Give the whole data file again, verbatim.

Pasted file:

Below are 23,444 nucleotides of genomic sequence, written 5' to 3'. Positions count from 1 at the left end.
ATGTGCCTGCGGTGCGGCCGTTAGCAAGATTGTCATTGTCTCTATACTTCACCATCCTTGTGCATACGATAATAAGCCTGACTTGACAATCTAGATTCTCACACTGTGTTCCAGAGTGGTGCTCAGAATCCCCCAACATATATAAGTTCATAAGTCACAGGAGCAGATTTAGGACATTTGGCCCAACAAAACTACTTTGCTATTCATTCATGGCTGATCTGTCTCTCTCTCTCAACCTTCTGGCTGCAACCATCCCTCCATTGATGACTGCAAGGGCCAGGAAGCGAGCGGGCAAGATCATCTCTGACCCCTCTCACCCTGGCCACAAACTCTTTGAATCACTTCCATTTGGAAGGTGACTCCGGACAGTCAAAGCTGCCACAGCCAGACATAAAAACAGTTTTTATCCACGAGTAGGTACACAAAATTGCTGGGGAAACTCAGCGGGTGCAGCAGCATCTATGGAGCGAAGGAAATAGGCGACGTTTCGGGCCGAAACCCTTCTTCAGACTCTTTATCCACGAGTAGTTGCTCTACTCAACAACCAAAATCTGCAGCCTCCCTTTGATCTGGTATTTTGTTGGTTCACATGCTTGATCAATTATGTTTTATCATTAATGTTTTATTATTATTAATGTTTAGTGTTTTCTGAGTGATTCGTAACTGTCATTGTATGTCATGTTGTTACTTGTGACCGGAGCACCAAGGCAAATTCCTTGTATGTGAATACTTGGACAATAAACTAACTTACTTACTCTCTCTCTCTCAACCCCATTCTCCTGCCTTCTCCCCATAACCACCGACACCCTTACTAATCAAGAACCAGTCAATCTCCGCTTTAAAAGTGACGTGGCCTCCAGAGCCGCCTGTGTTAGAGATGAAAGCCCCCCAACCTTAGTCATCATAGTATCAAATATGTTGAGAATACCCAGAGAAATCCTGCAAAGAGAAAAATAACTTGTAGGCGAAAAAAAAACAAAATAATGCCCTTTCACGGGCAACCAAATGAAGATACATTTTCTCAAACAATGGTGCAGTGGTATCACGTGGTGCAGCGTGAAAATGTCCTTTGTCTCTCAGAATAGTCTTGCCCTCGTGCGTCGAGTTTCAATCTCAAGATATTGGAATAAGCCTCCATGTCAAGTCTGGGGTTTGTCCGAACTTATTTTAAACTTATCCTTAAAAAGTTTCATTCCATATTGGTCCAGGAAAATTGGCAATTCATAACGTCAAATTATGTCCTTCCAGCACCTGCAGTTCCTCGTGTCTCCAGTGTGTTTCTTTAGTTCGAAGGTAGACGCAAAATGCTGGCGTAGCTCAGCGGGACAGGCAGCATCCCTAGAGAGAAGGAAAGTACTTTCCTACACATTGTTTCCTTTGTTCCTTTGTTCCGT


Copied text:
Below are 23,444 nucleotides of genomic sequence, written 5' to 3'. Positions count from 1 at the left end.
ATGTGCCTGCGGTGCGGCCGTTAGCAAGATTGTCATTGTCTCTATACTTCACCATCCTTGTGCATACGATAATAAGCCTGACTTGACAATCTAGATTCTCACACTGTGTTCCAGAGTGGTGCTCAGAATCCCCCAACATATATAAGTTCATAAGTCACAGGAGCAGATTTAGGACATTTGGCCCAACAAAACTACTTTGCTATTCATTCATGGCTGATCTGTCTCTCTCTCTCAACCTTCTGGCTGCAACCATCCCTCCATTGATGACTGCAAGGGCCAGGAAGCGAGCGGGCAAGATCATCTCTGACCCCTCTCACCCTGGCCACAAACTCTTTGAATCACTTCCATTTGGAAGGTGACTCCGGACAGTCAAAGCTGCCACAGCCAGACATAAAAACAGTTTTTATCCACGAGTAGGTACACAAAATTGCTGGGGAAACTCAGCGGGTGCAGCAGCATCTATGGAGCGAAGGAAATAGGCGACGTTTCGGGCCGAAACCCTTCTTCAGACTCTTTATCCACGAGTAGTTGCTCTACTCAACAACCAAAATCTGCAGCCTCCCTTTGATCTGGTATTTTGTTGGTTCACATGCTTGATCAATTATGTTTTATCATTAATGTTTTATTATTATTAATGTTTAGTGTTTTCTGAGTGATTCGTAACTGTCATTGTATGTCATGTTGTTACTTGTGACCGGAGCACCAAGGCAAATTCCTTGTATGTGAATACTTGGACAATAAACTAACTTACTTACTCTCTCTCTCTCAACCCCATTCTCCTGCCTTCTCCCCATAACCACCGACACCCTTACTAATCAAGAACCAGTCAATCTCCGCTTTAAAAGTGACGTGGCCTCCAGAGCCGCCTGTGTTAGAGATGAAAGCCCCCCAACCTTAGTCATCATAGTATCAAATATGTTGAGAATACCCAGAGAAATCCTGCAAAGAGAAAAATAACTTGTAGGCGAAAAAAAAACAAAATAATGCCCTTTCACGGGCAACCAAATGAAGATACATTTTCTCAAACAATGGTGCAGTGGTATCACGTGGTGCAGCGTGAAAATGTCCTTTGTCTCTCAGAATAGTCTTGCCCTCGTGCGTCGAGTTTCAATCTCAAGATATTGGAATAAGCCTCCATGTCAAGTCTGGGGTTTGTCCGAACTTATTTTAAACTTATCCTTAAAAAGTTTCATTCCATATTGGTCCAGGAAAATTGGCAATTCATAACGTCAAATTATGTCCTTCCAGCACCTGCAGTTCCTCGTGTCTCCAGTGTGTTTCTTTAGTTCGAAGGTAGACGCAAAATGCTGGCGTAGCTCAGCGGGACAGGCAGCATCCCTAGAGAGAAGGAAAGTACTTTCCTACACATTGTTTCCTTTGTTCCTTTGTTCCGT